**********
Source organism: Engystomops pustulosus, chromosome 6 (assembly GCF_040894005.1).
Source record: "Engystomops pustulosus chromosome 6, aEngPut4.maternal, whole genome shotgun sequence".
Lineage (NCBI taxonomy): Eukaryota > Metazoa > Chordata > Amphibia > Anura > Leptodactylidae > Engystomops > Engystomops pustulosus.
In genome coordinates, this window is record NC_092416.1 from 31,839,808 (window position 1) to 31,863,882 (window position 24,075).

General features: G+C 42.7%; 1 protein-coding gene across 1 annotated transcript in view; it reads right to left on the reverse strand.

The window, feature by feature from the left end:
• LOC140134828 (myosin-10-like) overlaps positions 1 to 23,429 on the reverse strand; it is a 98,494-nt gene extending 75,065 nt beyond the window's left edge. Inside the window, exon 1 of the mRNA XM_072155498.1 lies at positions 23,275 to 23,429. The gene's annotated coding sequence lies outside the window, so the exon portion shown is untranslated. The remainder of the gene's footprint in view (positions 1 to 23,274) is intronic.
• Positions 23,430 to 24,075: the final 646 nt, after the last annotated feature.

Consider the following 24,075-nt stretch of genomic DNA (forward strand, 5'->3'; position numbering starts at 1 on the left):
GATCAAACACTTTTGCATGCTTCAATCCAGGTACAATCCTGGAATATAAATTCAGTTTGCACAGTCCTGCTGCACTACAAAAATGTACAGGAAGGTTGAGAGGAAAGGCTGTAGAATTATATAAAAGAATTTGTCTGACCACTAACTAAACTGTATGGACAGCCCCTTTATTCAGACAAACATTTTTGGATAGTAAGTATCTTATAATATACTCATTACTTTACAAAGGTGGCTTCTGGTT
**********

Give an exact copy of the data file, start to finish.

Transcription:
Source organism: Engystomops pustulosus, chromosome 6 (assembly GCF_040894005.1).
Source record: "Engystomops pustulosus chromosome 6, aEngPut4.maternal, whole genome shotgun sequence".
Lineage (NCBI taxonomy): Eukaryota > Metazoa > Chordata > Amphibia > Anura > Leptodactylidae > Engystomops > Engystomops pustulosus.
In genome coordinates, this window is record NC_092416.1 from 31,839,808 (window position 1) to 31,863,882 (window position 24,075).

General features: G+C 42.7%; 1 protein-coding gene across 1 annotated transcript in view; it reads right to left on the reverse strand.

The window, feature by feature from the left end:
• LOC140134828 (myosin-10-like) overlaps positions 1 to 23,429 on the reverse strand; it is a 98,494-nt gene extending 75,065 nt beyond the window's left edge. Inside the window, exon 1 of the mRNA XM_072155498.1 lies at positions 23,275 to 23,429. The gene's annotated coding sequence lies outside the window, so the exon portion shown is untranslated. The remainder of the gene's footprint in view (positions 1 to 23,274) is intronic.
• Positions 23,430 to 24,075: the final 646 nt, after the last annotated feature.

Consider the following 24,075-nt stretch of genomic DNA (forward strand, 5'->3'; position numbering starts at 1 on the left):
GATCAAACACTTTTGCATGCTTCAATCCAGGTACAATCCTGGAATATAAATTCAGTTTGCACAGTCCTGCTGCACTACAAAAATGTACAGGAAGGTTGAGAGGAAAGGCTGTAGAATTATATAAAAGAATTTGTCTGACCACTAACTAAACTGTATGGACAGCCCCTTTATTCAGACAAACATTTTTGGATAGTAAGTATCTTATAATATACTCATTACTTTACAAAGGTGGCTTCTGGTT